Why the Cloud is Driving IT Re-Tooling
Dec 04, 2019
The provisioning and movement of infrastructure in the cloud is so dynamic that the IT tools and processes of 15 years ago are no longer applicable. Most large enterprises now find themselves in a transformative phase of IT, where it is vital to define infrastructure, security, policy, and network automation as code.
How we provision compute capacity is different in the cloud world versus the traditional worlds that we are accustomed to.
In my current environment, I probably have a dedicated fleet of servers. I may have hundreds of thousands of servers, and we all have our own. That's my server, that's your server. We may pool them to a degree using tools like virtualization where I create a common layer atop a set of servers that look the same.
But when I need compute capacity, for example, if I'm at a development team that wants to deliver an application, what I have to do is file a ticket for someone to stand up a virtual machine on that computer, on that server. Once that is completed the ticket's closed, and I can start working on it.
That is appropriate for the kinds of applications that people had me building for the last 10 years, but the new applications that people are building by and large are going to be much more spiky in nature in terms of their consumption patterns.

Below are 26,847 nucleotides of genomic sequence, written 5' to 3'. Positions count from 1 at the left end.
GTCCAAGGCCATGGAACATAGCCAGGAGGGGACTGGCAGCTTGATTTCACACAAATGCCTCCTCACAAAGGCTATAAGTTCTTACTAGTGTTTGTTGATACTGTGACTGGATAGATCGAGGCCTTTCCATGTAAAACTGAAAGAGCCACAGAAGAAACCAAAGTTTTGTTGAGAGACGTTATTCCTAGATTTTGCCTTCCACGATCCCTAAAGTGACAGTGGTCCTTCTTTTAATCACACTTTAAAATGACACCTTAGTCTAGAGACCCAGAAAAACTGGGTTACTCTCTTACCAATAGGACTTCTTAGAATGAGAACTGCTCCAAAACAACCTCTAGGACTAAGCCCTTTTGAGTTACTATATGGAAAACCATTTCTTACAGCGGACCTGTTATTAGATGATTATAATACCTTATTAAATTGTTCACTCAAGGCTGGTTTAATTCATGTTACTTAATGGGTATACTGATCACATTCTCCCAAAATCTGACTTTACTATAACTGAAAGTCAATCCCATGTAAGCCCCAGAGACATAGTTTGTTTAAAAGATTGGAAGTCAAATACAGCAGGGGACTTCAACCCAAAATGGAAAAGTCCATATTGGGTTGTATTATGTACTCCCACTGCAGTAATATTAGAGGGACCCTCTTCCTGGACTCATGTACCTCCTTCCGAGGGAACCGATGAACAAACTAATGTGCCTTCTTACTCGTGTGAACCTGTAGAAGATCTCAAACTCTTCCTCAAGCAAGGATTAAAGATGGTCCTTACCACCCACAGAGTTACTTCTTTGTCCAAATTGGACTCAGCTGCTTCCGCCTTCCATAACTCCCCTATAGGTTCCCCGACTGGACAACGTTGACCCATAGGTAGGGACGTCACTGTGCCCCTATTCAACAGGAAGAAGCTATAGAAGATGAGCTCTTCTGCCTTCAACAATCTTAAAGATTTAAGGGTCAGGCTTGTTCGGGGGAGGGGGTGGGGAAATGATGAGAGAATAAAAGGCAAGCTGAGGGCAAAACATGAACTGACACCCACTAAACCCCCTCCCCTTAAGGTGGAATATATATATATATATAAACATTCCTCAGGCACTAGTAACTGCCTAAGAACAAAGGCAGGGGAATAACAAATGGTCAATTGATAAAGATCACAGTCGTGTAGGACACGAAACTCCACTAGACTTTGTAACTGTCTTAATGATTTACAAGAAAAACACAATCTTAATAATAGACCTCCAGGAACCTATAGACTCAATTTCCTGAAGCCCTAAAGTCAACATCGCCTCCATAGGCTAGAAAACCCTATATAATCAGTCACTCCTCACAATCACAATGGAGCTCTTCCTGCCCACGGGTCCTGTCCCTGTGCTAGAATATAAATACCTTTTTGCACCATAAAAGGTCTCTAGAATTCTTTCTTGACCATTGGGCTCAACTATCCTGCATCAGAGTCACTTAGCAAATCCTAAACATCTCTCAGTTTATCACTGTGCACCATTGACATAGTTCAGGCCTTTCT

The application I was building before, which may have been designed for hundreds or a few thousand people on vSphere is now an application that could look like Fortnite or Pokémon Go. Or maybe it's a big analytics application that needs to be spun up.
In this newer world, what I need to be able to do is spin up compute on-demand. I need to be able to do it in a self-service manner because I need to be able to take advantage of the fact that I may have 100,000 people using this application at noon on a Wednesday and 1,000 using it at midnight.
What cloud allows you to do is be much more nimble in the use of infrastructure. So rather than dedicated, owned infrastructure, you're now essentially renting infrastructure. Rather than filing a ticket for someone to open up a virtual machine on top of my own infrastructure, I'm now spinning up compute capacity on-demand.
The implication of that is the tooling and the workflow that I've used for the last 15 years to solve that problem is no longer applicable to this new problem. I think that's one of the big transitions we're seeing is people adopting the notion of codification of infrastructure so I can spin it up in a repeatable way rather than asking my virtual machine administrator to click 500 times to spin up the 500 servers.